I once thought about making my own whips and bought a book by David Morgan on whipmaking. There is real artistry involved in making a proper whip. It is perhaps the most difficult form of leather braiding there is and certainly beyond my abilities. Each plait must be formed precisely and the entire whip must be tapered exactly to get the correct action. Skilled whipmakers spend many years in apprenticeship learning their trade. They are few in number today. They certainly earn their pay. Do not get a cheap whip, save your dinars until you can afford a good one. Figure on spending a minimum of 125 US dollars for an 8 foot whip.
 Kangaroo leather is the best material for whips. It is strong and supple and allows for a tight braid. Kangaroo leather is also the most expensive. Latigo makes for a good whip although a bit courser and heavier than kangaroo. Buckskin makes a light, supple whip but is not very sturdy.
 The least expensive and sturdiest material of all is nylon. Nylon whips do not give a very good action and tend to be too light in weight.
 A six foot length is about minimum for most tricks. Eight to ten feet is average. Anything over ten feet can be difficult to control and anything over twelve feet is near impossible to do fine work with although I have seen whip artists do some amazing things with whips over twenty feet in length.
 At the end of this article is a list of whip makers and importers that handle good quality whips here in the states. Folks in Australia will have an easier time finding a well-made working whip as most tack shops carry them and several of the best whipmakers live in Australia (especially around New South Wales).
Tending to Your Whip
Xena, about to return an axe to a Horde member the hard way
in THE PRICE (#44).
 Do not use neet's foot or other light oils on your whips. Light oils will loosen the plaiting in short order. Bee's wax, sheep's kidney fat, or saddle soap will preserve the leather without loosening the plait. Only use your whip in grassy areas. Dirt and gravel will get into the braid and wear the whip out. Do not hit metal or sharp objects. Do not let your whip get wet. Moisture will loosen and damage leather and can cause mildew (eewwww!). And above all do not let your new puppy near the whip. Most animals think an expensive piece of leather is ideal for chewing.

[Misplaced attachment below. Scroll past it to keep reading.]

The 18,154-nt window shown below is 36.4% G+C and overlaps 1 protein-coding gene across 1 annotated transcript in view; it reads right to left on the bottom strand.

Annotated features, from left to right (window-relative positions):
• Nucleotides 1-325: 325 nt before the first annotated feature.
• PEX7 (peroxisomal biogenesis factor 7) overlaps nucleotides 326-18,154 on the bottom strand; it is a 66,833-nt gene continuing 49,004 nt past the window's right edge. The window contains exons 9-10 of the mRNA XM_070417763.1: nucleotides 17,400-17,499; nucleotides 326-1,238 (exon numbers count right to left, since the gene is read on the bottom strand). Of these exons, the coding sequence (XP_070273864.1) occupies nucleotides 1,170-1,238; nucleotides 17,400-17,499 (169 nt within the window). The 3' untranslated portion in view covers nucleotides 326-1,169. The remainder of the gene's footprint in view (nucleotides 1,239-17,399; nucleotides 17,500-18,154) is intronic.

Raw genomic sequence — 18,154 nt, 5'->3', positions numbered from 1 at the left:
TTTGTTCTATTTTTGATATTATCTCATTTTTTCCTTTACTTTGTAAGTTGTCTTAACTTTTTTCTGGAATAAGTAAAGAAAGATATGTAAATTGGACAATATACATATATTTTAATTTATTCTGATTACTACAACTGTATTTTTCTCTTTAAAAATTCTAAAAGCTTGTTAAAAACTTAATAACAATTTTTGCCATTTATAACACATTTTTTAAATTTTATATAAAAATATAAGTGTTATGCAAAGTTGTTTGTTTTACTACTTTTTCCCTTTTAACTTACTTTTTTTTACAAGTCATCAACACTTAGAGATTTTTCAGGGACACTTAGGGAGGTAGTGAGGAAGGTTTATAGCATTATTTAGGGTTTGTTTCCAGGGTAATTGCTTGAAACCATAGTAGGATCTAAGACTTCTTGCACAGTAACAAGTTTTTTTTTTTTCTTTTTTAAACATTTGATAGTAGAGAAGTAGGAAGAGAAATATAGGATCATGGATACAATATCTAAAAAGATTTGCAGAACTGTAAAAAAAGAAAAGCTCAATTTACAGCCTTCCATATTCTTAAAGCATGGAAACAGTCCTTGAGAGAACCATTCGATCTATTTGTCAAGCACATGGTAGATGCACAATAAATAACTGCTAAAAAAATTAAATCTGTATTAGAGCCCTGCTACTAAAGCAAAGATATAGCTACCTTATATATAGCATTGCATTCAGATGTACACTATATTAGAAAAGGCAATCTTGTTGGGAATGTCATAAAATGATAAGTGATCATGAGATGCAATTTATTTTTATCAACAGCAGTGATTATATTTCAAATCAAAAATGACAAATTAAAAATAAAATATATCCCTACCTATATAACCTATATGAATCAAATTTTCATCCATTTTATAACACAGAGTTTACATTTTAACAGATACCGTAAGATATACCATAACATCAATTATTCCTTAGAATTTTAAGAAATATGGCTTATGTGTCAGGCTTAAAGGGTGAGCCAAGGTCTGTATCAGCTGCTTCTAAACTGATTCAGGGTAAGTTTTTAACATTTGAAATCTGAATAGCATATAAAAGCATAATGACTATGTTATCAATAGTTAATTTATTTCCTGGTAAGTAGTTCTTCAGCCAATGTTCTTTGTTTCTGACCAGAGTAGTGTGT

Most poppers can be replaced by the owner. The popper should be replaced long before it wears down to the fall. A fall is more difficult to replace and you might want to return the whip to the maker for fall replacement. Any other repairs would best be handled by the whip maker. Whips are designed to be used and will take weeks of constant use just to get broken in. With a little care your whip will probably outlast you.
 It is best to have personal instruction to learn how to use a whip. By taking it slowly and carefully you can teach yourself.
 David Morgan recommends a very loose grip on the ball at the end of the whip. He even suggests starting by tying a piece of string to your wrist and letting the whip hang from that.
 Most American performers use a grip similar to that used on a fishing pole. It is a relaxed grip with the thumb pointing up along the handle. To me this grip seems to give more control, however it does make it easier to try and force the whip.
 Pick a method and stick to that one. If you have access to a large polished floor area like a gymnasium lay the whip flat and slowly and easily just move it back and forth. This lets you get a feel for the action and see how the whip works in slow motion.
 To get a good crack you want a very sharp "hairpin" curve to form in the whip. As the hairpin travels the length of the whip the taper in the thong causes it to speed up. When the popper finally travels around the curve it will break the sound barrier and crack. That is also the point where the whip is expending the most energy and where it will do the most damage.
 When you throw the whip use a full arm motion like throwing a baseball and follow through toward your target. Do not pull back on the whip or try to snap it. The motion should be smooth and easy. The whip will do the work. Let the whip move at its own pace. A longer, heavier whip will take longer to reach the end of its motion. Trying to speed it up or force it means more work for you with less satisfying results.
 Practice and you will develop a feel for the rhythm your whip demands. Enough time spent just handling the whip will allow you to make it do whatever you want with very little effort.